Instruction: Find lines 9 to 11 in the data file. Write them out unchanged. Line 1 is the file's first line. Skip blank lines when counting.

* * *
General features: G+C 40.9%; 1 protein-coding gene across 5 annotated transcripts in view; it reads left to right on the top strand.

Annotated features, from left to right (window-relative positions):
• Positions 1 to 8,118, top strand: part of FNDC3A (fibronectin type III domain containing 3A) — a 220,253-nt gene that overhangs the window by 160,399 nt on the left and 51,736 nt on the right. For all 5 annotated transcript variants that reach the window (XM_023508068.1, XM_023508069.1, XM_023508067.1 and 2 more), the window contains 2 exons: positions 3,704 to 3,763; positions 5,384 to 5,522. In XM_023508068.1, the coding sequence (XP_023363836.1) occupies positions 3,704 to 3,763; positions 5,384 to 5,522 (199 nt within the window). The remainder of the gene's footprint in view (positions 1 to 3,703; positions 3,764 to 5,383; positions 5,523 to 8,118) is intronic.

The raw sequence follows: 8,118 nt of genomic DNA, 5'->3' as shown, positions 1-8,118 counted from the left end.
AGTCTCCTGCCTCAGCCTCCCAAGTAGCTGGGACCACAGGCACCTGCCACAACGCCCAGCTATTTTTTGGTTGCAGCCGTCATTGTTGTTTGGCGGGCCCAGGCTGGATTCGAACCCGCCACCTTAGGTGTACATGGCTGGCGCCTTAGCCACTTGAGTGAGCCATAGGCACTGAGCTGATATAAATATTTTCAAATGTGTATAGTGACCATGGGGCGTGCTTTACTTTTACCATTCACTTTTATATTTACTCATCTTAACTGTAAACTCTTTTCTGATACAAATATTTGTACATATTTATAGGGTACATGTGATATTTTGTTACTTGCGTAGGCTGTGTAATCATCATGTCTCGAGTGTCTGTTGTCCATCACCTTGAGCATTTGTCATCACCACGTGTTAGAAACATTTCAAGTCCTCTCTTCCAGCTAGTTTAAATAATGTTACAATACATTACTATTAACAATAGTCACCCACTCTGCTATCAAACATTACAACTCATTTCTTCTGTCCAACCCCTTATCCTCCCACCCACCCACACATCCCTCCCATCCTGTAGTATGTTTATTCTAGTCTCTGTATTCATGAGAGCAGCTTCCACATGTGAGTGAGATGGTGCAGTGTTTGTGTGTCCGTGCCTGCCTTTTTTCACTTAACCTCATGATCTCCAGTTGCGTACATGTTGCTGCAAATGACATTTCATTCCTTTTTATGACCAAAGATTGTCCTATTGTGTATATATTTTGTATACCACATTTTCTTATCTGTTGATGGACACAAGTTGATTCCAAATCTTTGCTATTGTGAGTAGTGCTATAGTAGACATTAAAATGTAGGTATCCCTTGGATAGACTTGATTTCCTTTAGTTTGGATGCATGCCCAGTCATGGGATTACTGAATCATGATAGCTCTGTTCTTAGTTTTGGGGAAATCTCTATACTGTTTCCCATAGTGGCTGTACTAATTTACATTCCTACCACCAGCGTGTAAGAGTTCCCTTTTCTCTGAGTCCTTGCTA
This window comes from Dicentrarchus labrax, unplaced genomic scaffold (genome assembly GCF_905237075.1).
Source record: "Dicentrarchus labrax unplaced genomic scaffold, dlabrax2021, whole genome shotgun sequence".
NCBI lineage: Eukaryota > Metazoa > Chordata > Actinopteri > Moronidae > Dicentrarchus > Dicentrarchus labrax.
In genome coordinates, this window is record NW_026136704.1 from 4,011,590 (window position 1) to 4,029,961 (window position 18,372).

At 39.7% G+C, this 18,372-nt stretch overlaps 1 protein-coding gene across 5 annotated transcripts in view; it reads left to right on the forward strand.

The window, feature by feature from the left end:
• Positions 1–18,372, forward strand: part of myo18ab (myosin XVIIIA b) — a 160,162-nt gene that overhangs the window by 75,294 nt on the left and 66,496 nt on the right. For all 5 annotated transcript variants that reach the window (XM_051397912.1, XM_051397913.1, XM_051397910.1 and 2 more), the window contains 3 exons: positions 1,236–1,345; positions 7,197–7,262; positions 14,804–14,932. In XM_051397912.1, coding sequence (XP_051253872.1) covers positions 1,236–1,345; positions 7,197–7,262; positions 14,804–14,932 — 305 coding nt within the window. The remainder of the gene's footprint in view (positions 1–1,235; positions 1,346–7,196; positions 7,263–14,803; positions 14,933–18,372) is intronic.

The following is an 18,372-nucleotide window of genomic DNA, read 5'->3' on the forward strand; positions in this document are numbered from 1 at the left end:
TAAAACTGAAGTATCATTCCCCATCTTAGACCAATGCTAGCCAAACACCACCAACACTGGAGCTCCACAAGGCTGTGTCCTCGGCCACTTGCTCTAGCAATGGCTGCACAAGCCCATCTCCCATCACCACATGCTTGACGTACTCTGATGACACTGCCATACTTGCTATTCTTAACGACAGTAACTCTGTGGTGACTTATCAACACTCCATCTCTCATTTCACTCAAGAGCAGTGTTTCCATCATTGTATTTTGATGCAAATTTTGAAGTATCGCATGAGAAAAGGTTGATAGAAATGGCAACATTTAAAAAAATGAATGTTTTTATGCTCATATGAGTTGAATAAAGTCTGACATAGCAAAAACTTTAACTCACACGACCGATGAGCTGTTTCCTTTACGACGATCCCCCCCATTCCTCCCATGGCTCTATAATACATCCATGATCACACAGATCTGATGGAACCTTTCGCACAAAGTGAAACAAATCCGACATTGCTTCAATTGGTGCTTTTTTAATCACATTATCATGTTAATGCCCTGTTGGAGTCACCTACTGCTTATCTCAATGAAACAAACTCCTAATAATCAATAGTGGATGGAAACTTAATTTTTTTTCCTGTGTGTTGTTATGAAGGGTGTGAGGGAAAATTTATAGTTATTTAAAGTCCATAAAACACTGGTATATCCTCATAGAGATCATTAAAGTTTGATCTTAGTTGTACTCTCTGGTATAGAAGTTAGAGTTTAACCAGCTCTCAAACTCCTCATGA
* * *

In genome coordinates, this window is record NW_026136704.1 from 4,011,590 (window position 1) to 4,029,961 (window position 18,372).

At 39.7% G+C, this 18,372-nt stretch overlaps 1 protein-coding gene across 5 annotated transcripts in view; it reads left to right on the forward strand.

The window, feature by feature from the left end: